Now that we’re into the second phase, it’s time to do it all again, so we’re looking back at what’s happened since ESOS Phase 1 to see what businesses can do to make the process easier this time around.
What’s happened since Phase 1?
The ESOS Phase 1 deadline passed on 5th December 2015, but that doesn’t mean that every eligible business was compliant at that point. Around 2,800 organisations had to inform the EA that they would be late in reporting compliance, resulting in 50 Enforcement Notices being sent to those that didn’t work with the EA to resolve their late compliance within a timely manner.
Among the 1,000 organisations that stated that they didn’t qualify for ESOS, the EA has identified a number of companies that have incorrectly assessed themselves as ineligible, and they have subsequently served Enforcement Notices to these organisations. They have also sent out over 300 Enforcement Notifications to those that didn’t engage with ESOS Phase 1, despite being eligible. By December 2017, the EA had gained around 240 additional participants after serving them with an Enforcement Notice.
Even those that successfully submitted their ESOS reports on time have needed to carry out further work since the deadline. Three quarters of audited companies were required to undertake remedial actions in order to achieve compliance – just 16% of businesses were fully compliant!
Key takeaways for Phase 2
Clearly, many businesses made mistakes in Phase 1 – mistakes that not only required them to dedicate more time and resources to carrying out remedial actions, but also meant that they faced fines of up to £50,000 for failure to comply.
With this in mind, here are some key takeaways from Phase 1 that businesses should be aware of when working through Phase 2:
The deadline for ESOS Phase 2 is 5th December 2019, so businesses should be taking action now to ensure that they’re compliant in time. Businesses must provide at least one year’s energy measurement, and Phase 2 audits must include the qualification date of 31st December 2018, so those that aren’t already collecting their energy data will need to start doing so shortly.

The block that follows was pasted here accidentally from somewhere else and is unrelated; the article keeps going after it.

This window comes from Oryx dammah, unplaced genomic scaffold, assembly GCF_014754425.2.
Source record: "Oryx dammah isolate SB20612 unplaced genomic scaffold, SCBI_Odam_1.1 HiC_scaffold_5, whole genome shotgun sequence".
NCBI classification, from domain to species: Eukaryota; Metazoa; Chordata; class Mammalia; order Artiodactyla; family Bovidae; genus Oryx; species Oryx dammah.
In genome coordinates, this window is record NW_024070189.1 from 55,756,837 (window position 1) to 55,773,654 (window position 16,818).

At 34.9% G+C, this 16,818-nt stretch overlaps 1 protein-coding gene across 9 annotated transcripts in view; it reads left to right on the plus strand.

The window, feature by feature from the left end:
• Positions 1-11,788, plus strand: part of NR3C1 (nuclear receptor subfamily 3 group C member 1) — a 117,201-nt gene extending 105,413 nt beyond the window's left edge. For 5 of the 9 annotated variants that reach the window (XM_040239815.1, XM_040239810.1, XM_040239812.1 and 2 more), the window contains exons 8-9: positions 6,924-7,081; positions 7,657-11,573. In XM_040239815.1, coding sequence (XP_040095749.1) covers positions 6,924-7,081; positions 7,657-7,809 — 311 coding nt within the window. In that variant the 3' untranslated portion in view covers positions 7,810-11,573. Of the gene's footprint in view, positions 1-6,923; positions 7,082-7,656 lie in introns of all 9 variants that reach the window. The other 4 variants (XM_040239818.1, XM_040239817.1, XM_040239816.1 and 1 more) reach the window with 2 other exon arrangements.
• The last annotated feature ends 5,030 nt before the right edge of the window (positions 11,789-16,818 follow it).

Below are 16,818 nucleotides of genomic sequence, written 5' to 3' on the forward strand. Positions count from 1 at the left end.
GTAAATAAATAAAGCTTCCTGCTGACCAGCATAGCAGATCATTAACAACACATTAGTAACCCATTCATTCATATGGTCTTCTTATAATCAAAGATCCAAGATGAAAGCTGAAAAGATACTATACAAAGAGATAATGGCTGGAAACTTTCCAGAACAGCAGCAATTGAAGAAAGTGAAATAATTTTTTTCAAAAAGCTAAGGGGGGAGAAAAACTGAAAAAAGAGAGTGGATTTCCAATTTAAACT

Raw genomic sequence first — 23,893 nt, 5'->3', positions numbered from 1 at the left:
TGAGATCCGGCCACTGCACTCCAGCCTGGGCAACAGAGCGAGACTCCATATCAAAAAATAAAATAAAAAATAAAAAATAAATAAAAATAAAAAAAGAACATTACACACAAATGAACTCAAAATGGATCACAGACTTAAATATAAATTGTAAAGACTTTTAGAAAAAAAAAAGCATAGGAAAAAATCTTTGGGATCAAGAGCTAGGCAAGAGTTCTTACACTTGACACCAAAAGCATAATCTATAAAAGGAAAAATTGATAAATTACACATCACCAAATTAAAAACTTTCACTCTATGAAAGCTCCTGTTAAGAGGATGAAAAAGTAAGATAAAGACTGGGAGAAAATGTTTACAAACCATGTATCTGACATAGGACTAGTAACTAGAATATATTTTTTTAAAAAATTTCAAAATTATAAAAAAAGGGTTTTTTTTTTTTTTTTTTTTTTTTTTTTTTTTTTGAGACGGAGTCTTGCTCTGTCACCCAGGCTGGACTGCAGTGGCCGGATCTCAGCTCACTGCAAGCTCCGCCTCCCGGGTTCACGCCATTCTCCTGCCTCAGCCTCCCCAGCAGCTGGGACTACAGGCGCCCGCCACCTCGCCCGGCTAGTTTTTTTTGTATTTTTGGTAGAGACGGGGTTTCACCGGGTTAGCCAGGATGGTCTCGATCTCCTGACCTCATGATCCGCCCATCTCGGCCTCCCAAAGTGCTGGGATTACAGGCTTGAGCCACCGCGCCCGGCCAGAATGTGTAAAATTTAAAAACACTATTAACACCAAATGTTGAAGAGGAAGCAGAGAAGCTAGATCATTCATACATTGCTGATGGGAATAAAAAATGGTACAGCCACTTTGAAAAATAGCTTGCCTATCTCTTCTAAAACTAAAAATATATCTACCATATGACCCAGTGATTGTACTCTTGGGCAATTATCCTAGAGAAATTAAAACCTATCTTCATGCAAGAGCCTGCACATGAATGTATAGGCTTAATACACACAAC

After Phase 1 ended, the EA advised businesses of the key areas that participants should aim to improve on in their future ESOS assessments. They made a wide range of recommendations, from improving the structure of evidence packs and ranking energy savings opportunities to carrying out a life cycle cost analysis on energy savings rather than simple pay back analysis. You can see the full list here.
The fact that only 16% of eligible organisations were fully compliant with ESOS Phase 1 (without any remedial actions required) shows how complex it can be for businesses to ensure that their ESOS reports are compliant. Working with external experts can not only relieve the administrative burden from in-house teams, but it can also give businesses the peace of mind they need to know that they will achieve full compliance.
Inenco’s compliance team achieved a 100% Environmental Agency audit compliance rate for the over 320 organisations they worked with in ESOS Phase 1. To find out more about how Inenco could help your business to achieve ESOS compliance in Phase 2, click here.